Senator Marco Rubio has been the talk around every Cuban family dinner table of late, ever since the Washington Post turned up an interesting fact. Mr. Rubio immigrated to the United States in 1956, long before Raúl Corrales staged the famous photograph, La Caballería in 1960.
Mr. Corrales snapped the above photograph of flag waving revolutionaries riding into the United Fruit Company plantation, a United States owned company, long after the revolution had ended in 1959. The propaganda significance of this iconic photograph was huge.
Mr. Rubio campaigned for the office of Senator, as an exile of the brutal Castro regime. His speeches painted a heart wrenching picture of his family fleeing their native homeland because of political persecution. The propaganda significance of this imagery was huge.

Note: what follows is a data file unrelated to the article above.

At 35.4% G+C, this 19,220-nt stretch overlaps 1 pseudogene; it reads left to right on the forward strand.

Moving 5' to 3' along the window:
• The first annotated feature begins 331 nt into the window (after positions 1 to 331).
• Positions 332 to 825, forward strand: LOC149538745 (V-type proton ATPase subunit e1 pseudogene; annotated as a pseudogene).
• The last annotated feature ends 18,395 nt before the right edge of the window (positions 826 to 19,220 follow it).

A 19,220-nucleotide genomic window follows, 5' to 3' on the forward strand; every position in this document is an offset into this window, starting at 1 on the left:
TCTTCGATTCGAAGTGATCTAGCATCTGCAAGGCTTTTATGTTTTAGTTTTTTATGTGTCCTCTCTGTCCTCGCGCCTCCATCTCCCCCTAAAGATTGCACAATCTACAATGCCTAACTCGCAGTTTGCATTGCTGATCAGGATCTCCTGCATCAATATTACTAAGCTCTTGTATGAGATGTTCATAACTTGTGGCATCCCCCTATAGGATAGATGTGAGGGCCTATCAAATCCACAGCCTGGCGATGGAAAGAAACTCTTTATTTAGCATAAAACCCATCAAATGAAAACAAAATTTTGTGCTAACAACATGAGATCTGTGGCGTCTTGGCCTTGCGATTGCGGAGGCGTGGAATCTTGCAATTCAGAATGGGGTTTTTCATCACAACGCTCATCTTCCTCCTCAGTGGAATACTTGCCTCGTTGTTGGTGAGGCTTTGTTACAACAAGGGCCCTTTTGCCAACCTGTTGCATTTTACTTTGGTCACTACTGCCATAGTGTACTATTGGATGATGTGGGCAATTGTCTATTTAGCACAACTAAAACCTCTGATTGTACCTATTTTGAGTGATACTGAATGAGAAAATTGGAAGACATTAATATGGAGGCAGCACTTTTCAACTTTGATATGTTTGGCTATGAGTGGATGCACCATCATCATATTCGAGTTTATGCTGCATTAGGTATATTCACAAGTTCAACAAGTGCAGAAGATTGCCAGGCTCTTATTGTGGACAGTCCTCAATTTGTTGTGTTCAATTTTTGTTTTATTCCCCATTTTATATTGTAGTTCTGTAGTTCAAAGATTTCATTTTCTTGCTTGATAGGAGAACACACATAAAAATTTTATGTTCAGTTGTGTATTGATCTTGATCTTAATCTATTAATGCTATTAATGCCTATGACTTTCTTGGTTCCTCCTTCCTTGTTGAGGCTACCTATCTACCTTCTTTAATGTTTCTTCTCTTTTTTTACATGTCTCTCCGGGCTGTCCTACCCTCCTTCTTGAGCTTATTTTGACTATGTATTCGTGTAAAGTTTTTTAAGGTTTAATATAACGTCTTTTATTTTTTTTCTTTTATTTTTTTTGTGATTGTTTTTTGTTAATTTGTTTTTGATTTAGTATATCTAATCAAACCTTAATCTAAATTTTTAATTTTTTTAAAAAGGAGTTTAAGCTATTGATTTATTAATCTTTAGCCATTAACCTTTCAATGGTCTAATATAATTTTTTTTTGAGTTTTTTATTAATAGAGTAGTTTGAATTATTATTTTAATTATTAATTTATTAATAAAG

My mother and I, Cuban exiles, arrived in Miami in the early 60’s with just a small suitcase to our name. I remember hiding under our bed in Havana, as bombs and bullets made an awful racket outside our apartment. I can also recall my grandfather hiding his service revolver in a huge bag of white rice anticipating a search on our building. My mother and grandfather have since passed on, as have many of those first generation Cuban immigrants. To their dieing day, the only regret my family members had, was not being able to return to their homeland.
Were I as fortunate as Mr. Rubio to achieve such high a post in the United States government, I would work to end the economic embargo against Cuba. Upon lifting this 50 year old embargo, I would ride into Havana on horseback, with tractor trailers full of much needed necessities following closely behind. The propaganda significance would be huge.
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Y hacia todas partes voy
Arte soy entre las artes
En los montes, monte soy